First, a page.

You have just read “Friday Friends: Spotlight on Danay Trest” by Danay Trest and Amy L. Bovaird. Copyright May 8, 2015. Please share Danay’s personal breakthrough video to raise awareness of the challenges of Usher’s Syndrome. And, oh yes, please leave a comment! Thanks!

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8 thoughts on “Friday Friends: Spotlight on Danay Trest

  • May 9, 2015 at 4:16 pm

    Thank you, Carol.
    Appreciate both your comment and encouragement.

  • May 11, 2015 at 12:25 am

    It’s a long road to raise awareness. I have a brother in law who is developmentally disabled, and trying to advocate for him can be – trying. Those low vision goggles sound like a great tool for raising awareness. I’ve even heard of a simulator that can bring a person into the world of someone with Alzheimers. Going through a “test drive” of a disability is a priceless teaching tool. May you experience success with your goals.

  • May 11, 2015 at 1:28 am

    Hi Alana,
    Less than 50,000 people have Usher’s Syndrome in the US. As Danay said, it’s the leading cause of deaf blindness — and she and I both have it. Raising awareness is critical as is finding a cure when you are facing such challenges! The good news is getting funding can speed the process and you never know what is going to lead to a cure! The goggles are great. I use them in my talks. I love what is available today to make other people aware. It’s such a comfort!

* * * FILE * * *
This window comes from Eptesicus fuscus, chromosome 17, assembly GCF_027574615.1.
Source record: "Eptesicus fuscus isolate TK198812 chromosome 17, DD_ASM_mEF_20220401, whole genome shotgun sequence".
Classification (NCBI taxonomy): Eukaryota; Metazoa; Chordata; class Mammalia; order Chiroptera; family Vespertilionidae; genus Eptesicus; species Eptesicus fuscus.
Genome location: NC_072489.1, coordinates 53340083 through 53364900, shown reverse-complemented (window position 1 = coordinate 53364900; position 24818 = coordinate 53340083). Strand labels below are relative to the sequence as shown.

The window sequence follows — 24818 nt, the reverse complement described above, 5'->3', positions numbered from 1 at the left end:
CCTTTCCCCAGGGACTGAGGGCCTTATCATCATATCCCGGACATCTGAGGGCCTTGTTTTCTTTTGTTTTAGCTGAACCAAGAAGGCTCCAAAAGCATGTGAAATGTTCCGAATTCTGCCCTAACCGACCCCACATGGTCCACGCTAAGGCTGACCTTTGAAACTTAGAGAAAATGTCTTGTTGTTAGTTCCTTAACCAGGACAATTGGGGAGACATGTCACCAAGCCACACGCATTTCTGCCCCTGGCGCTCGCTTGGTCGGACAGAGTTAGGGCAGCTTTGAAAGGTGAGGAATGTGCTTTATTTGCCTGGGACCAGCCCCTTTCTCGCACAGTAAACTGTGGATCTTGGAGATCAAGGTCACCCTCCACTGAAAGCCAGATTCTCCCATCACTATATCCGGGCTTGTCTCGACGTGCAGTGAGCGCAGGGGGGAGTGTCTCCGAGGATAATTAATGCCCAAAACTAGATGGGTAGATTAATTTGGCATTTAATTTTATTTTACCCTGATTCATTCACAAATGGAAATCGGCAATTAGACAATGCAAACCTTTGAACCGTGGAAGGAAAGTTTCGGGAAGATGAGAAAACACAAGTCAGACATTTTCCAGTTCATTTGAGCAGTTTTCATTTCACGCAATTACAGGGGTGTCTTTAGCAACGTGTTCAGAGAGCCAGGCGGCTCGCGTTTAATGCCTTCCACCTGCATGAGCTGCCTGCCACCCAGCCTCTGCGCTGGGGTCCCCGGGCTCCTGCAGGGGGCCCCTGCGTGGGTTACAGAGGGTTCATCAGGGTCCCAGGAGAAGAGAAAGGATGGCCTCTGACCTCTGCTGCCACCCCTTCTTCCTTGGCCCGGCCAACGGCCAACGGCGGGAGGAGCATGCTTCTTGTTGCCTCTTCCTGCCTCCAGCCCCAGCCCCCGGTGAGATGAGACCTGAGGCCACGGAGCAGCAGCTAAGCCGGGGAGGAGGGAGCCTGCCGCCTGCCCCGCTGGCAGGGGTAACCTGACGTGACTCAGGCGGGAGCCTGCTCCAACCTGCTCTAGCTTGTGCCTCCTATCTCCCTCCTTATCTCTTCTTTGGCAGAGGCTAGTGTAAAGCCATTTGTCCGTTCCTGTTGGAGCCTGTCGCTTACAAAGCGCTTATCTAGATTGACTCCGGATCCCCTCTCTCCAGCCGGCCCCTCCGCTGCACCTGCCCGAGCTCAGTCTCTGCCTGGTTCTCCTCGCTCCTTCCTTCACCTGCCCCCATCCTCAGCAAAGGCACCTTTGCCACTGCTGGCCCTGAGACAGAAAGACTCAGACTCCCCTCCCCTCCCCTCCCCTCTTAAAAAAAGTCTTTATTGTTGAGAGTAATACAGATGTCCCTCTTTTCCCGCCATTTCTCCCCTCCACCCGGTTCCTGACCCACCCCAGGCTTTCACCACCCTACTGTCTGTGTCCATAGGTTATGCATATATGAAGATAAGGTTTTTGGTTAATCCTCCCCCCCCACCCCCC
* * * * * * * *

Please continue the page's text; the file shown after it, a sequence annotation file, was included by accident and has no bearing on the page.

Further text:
• May 12, 2015 at 6:34 pm

    so good to read others life with USH.. its a kind of supporting and sharing tips for all. the support each has from friends and family is the most important.

  • May 12, 2015 at 9:45 pm

    Nice comment! I have Usher’s syndrome type 1, and my great nephew and niece have Usher’s syndrome too.

  • May 13, 2015 at 10:32 am

    Dear Marla,
    You are so right! The support and sharing tips with others is helpful and encouraging. Thank you for stopping by and reading about my friend, Danay. During the week I share my own experiences and every Friday I feature a new inspiring guest. Please visit me again!

  • May 13, 2015 at 10:36 am

    Hi Debra,
    Welcome to my site! So glad that you stopped by to read Danay’s story of encouragement! Every Friday I have a special guest and during the week I post about my own experiences. Please visit again.